cognitive systems" (211). The main problem with nonveridical phenomena is
that there can be two contradictory representations, of which one is
assessed as more veridical than the other. The first he calls "factive",
while the second is called "fictive". The general pattern involved is
called "general fictivity" and can concern occurrence - presence/absence or
existence/inexistence -, change - change/stability in an object or state of
affairs -, motion - motion/stativity. Talmy's paper concentrates on fictive
motion coupled with factive stationariness. The linguistic pattern is that
where the literal meaning of a sentence describes the motion of a referent
which is believed to be stationary.
Talmy introduces the notion of palpability to account for general fictivity
in vision, where one more palpable percept (factive) is entertained
simultaneously with a less palpable percept (fictive) and where both
percepts conflict. The palpability parameter correlates with other
cognitive parameters which cover different domains of perception and
conception. This whole range is called "ception". Considering a
cross-domain correspondance, language and vision, for instance, there is a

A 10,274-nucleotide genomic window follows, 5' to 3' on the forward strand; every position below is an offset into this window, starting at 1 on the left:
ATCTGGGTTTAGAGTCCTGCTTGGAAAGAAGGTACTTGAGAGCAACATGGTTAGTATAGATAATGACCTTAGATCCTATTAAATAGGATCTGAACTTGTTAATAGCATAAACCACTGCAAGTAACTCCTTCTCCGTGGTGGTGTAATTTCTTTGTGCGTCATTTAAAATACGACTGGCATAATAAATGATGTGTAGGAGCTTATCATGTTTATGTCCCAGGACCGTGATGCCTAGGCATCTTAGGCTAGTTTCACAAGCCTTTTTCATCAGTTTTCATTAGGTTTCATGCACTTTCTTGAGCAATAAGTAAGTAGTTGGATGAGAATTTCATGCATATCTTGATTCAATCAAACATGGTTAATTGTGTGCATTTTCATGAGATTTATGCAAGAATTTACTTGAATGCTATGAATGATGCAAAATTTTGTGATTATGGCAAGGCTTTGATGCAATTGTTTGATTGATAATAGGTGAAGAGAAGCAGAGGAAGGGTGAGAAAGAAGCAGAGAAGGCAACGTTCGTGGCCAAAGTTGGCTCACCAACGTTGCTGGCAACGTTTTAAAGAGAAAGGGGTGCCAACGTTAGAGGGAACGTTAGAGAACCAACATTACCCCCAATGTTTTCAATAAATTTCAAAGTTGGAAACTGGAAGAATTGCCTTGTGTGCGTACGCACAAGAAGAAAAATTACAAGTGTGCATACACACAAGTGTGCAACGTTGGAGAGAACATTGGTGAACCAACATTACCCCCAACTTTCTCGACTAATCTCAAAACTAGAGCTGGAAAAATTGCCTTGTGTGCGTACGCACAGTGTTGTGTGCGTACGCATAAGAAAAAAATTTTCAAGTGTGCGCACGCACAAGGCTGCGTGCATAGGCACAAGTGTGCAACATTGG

chance to find component parallels, one between factive representations,
for instance, and the other between fictive representations.
Talmy then turns to fictive motion and notes that it concerns a number of
categories: emanation, pattern paths, frame-relative motion, advent paths
(both site manifestation and site arrival), access paths and coverage
paths. What distinguishes between them is the presence or absence of some
features: the presence of some elements in factive motion for fictive
effects, the factivity or fictivity of the moving entity, the
observer-neutral/observer-based nature of the fictive effect and the fact
that it is an entity or the observation of an entity which is conceived as
moving.
Talmy then turns to the varieties of fictive motion, subdividing some of
them: emanation paths subdivide in orientation paths, - themselves
subcategorized as prospect paths, alignment paths, demonstrative paths,
targeting paths, lines of sight -, radiation paths, shadow paths and
sensory paths. He then proceeds to show the common principle behind all of